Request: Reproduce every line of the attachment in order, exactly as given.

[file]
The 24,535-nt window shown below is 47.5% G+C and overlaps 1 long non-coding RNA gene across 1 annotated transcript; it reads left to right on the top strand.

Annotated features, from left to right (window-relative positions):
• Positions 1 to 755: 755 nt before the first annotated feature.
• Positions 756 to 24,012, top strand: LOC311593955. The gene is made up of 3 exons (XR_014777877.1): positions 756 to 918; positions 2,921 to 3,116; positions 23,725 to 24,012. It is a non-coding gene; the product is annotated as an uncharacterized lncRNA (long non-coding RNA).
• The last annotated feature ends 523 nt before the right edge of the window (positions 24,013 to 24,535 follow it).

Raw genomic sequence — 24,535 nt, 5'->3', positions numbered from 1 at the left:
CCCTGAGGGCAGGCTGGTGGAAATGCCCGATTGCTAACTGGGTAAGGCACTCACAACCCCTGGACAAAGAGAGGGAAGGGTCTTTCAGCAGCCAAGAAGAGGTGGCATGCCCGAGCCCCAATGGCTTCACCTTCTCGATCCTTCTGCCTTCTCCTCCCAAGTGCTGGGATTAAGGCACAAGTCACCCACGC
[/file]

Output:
The 24,535-nt window shown below is 47.5% G+C and overlaps 1 long non-coding RNA gene across 1 annotated transcript; it reads left to right on the top strand.

Annotated features, from left to right (window-relative positions):
• Positions 1 to 755: 755 nt before the first annotated feature.
• Positions 756 to 24,012, top strand: LOC311593955. The gene is made up of 3 exons (XR_014777877.1): positions 756 to 918; positions 2,921 to 3,116; positions 23,725 to 24,012. It is a non-coding gene; the product is annotated as an uncharacterized lncRNA (long non-coding RNA).
• The last annotated feature ends 523 nt before the right edge of the window (positions 24,013 to 24,535 follow it).

Raw genomic sequence — 24,535 nt, 5'->3', positions numbered from 1 at the left:
CCCTGAGGGCAGGCTGGTGGAAATGCCCGATTGCTAACTGGGTAAGGCACTCACAACCCCTGGACAAAGAGAGGGAAGGGTCTTTCAGCAGCCAAGAAGAGGTGGCATGCCCGAGCCCCAATGGCTTCACCTTCTCGATCCTTCTGCCTTCTCCTCCCAAGTGCTGGGATTAAGGCACAAGTCACCCACGC